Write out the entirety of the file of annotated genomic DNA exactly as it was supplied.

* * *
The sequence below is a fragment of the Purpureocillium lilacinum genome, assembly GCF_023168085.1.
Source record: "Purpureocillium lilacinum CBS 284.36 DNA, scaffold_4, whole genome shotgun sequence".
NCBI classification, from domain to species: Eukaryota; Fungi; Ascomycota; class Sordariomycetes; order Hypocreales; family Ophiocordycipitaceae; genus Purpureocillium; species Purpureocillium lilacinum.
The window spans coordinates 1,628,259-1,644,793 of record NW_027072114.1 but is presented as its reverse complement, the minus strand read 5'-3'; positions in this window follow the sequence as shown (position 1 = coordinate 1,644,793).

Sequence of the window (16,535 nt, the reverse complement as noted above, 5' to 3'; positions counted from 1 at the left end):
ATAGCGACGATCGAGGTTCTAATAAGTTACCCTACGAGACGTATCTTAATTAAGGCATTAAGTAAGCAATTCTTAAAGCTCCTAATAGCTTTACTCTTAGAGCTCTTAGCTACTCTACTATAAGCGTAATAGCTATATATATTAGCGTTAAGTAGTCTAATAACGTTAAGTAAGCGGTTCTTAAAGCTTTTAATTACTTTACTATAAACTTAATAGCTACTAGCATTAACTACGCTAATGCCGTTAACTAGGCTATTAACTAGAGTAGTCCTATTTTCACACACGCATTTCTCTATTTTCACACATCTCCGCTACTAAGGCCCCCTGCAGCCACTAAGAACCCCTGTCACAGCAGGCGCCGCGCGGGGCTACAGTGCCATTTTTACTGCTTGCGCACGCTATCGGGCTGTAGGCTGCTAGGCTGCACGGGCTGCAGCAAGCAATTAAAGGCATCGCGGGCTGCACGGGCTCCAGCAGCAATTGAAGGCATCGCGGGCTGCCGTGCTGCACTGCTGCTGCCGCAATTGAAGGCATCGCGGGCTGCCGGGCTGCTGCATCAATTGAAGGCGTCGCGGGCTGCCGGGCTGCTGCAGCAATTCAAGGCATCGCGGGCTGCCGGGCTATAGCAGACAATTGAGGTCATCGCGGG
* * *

The sequence below is a fragment of the Purpureocillium lilacinum genome, assembly GCF_023168085.1.
Source record: "Purpureocillium lilacinum CBS 284.36 DNA, scaffold_4, whole genome shotgun sequence".
NCBI classification, from domain to species: Eukaryota; Fungi; Ascomycota; class Sordariomycetes; order Hypocreales; family Ophiocordycipitaceae; genus Purpureocillium; species Purpureocillium lilacinum.
The window spans coordinates 1,628,259-1,644,793 of record NW_027072114.1 but is presented as its reverse complement, the minus strand read 5'-3'; positions in this window follow the sequence as shown (position 1 = coordinate 1,644,793).

Sequence of the window (16,535 nt, the reverse complement as noted above, 5' to 3'; positions counted from 1 at the left end):
ATAGCGACGATCGAGGTTCTAATAAGTTACCCTACGAGACGTATCTTAATTAAGGCATTAAGTAAGCAATTCTTAAAGCTCCTAATAGCTTTACTCTTAGAGCTCTTAGCTACTCTACTATAAGCGTAATAGCTATATATATTAGCGTTAAGTAGTCTAATAACGTTAAGTAAGCGGTTCTTAAAGCTTTTAATTACTTTACTATAAACTTAATAGCTACTAGCATTAACTACGCTAATGCCGTTAACTAGGCTATTAACTAGAGTAGTCCTATTTTCACACACGCATTTCTCTATTTTCACACATCTCCGCTACTAAGGCCCCCTGCAGCCACTAAGAACCCCTGTCACAGCAGGCGCCGCGCGGGGCTACAGTGCCATTTTTACTGCTTGCGCACGCTATCGGGCTGTAGGCTGCTAGGCTGCACGGGCTGCAGCAAGCAATTAAAGGCATCGCGGGCTGCACGGGCTCCAGCAGCAATTGAAGGCATCGCGGGCTGCCGTGCTGCACTGCTGCTGCCGCAATTGAAGGCATCGCGGGCTGCCGGGCTGCTGCATCAATTGAAGGCGTCGCGGGCTGCCGGGCTGCTGCAGCAATTCAAGGCATCGCGGGCTGCCGGGCTATAGCAGACAATTGAGGTCATCGCGGG